London's Pulse: Medical Officer of Health reports 1848-1972

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Fulham 1914

Annual report of the Medical Officer of Health for the year 1914

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The Dispensary and its Allies-
The influence of the Dispensary cannot be measured by
the result of its own work alone, nor by the result of treatment
in individual cases, but by the effect of the System of
which it is the centre.
A satisfactory feature of Dispensary work in Fulham is
the co-operation between official bodies and voluntary
associations dealing with Consumption, all meeting on
common ground at the Dispensary.
Institutional Treatment.
76 patients—(53 men and 23 women), notified as
tuberculous, received treatment in sanatoria as patients
of the London Insurance Committee, their average stay
being 12 weeks.
Residential Accommodation for the Uninsured.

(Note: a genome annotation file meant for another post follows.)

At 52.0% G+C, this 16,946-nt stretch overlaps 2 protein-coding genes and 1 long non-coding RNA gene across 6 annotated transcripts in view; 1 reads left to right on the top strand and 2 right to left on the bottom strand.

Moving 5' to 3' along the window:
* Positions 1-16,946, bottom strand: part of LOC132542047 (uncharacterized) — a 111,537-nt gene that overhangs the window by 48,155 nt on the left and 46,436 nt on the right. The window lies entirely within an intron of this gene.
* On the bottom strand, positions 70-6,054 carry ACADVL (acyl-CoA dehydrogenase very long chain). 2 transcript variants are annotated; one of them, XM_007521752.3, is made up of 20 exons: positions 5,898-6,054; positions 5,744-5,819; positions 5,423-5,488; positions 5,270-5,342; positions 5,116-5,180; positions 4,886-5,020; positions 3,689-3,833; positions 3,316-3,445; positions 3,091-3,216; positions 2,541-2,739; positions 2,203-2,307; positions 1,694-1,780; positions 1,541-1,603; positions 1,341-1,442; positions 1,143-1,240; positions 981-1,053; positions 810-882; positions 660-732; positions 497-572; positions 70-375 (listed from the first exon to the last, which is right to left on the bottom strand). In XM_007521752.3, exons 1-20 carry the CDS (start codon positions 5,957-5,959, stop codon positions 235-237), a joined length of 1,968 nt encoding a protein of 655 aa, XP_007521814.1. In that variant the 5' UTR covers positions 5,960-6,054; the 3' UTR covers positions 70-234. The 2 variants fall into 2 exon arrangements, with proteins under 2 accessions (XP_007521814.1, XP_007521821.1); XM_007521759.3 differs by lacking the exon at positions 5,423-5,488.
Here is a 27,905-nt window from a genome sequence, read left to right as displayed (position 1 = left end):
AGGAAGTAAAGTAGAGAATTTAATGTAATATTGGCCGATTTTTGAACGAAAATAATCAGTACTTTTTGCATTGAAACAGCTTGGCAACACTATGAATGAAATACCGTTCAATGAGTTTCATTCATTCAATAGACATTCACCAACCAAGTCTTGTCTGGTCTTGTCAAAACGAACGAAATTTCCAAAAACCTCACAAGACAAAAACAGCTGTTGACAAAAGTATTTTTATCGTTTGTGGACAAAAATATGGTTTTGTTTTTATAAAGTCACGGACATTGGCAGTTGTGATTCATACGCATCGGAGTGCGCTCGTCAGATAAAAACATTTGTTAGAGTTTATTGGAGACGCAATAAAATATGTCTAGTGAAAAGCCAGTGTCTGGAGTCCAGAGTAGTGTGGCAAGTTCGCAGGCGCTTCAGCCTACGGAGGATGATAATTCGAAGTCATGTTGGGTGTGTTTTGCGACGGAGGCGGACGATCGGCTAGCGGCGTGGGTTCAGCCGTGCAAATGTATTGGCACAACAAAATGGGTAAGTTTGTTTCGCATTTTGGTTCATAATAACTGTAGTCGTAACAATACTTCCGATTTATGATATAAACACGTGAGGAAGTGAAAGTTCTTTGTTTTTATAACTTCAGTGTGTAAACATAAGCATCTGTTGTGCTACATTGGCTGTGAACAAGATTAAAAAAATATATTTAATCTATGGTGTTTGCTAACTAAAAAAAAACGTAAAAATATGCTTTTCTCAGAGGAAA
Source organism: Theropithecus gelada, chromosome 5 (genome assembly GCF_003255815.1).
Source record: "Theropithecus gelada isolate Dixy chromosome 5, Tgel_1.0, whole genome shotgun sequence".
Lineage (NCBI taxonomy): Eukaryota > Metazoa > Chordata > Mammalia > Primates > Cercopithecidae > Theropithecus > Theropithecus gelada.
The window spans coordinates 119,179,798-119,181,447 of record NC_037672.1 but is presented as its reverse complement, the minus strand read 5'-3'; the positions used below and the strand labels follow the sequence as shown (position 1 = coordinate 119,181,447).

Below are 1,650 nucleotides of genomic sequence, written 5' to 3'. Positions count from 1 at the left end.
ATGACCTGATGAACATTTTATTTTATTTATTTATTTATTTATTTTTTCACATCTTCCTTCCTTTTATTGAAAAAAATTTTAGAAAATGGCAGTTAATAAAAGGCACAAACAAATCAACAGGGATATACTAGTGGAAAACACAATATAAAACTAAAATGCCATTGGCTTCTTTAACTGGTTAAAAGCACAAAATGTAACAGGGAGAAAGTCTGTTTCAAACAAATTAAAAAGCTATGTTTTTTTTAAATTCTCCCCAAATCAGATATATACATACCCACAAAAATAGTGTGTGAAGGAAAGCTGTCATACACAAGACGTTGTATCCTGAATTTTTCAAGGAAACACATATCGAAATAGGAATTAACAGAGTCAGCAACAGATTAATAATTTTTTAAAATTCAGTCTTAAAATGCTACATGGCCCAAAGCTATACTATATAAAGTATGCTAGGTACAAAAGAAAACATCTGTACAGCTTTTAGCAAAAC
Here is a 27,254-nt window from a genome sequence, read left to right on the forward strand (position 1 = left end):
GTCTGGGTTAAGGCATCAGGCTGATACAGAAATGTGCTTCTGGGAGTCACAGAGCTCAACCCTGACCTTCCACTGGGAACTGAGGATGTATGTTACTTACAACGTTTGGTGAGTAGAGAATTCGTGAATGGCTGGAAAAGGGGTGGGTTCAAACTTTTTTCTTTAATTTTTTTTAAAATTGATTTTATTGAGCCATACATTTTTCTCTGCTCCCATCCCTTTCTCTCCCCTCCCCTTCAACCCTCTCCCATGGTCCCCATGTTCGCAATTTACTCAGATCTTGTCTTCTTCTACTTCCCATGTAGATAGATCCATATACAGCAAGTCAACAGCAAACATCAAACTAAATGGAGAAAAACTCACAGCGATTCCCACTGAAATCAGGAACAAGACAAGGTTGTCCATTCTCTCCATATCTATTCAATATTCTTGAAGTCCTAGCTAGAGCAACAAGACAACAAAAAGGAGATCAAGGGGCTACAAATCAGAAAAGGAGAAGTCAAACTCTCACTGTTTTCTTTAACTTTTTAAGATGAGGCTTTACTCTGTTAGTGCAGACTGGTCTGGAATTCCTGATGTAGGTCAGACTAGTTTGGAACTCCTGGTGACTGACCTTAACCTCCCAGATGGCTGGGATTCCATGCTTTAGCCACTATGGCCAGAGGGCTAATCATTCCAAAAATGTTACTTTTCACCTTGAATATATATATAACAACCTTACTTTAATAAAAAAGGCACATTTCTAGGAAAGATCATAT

The London County Council state that they are
arranging for the provision of residential accommodation
of the following kinds:—(1) Observation; (2)
Hospital; (3) Sanatorium and (4) Chronic or advanced
cases. For the present they propose to secure 160
hospital beds, 240 sanatorium beds and 150 children's
beds, but they have not as yet taken into consideration
provision for advanced and chronic cases.
During the first half of the year the borough was
practically free from measles, there being only two
deaths during that period, but towards the end of the
year it became more prevalent and caused eight deaths
in the 3rd and 21 in the 4th quarter.
The death-rate was 0.20 per 1,000 or 0.24 per 1,000
below the average rate of the preceding ten years.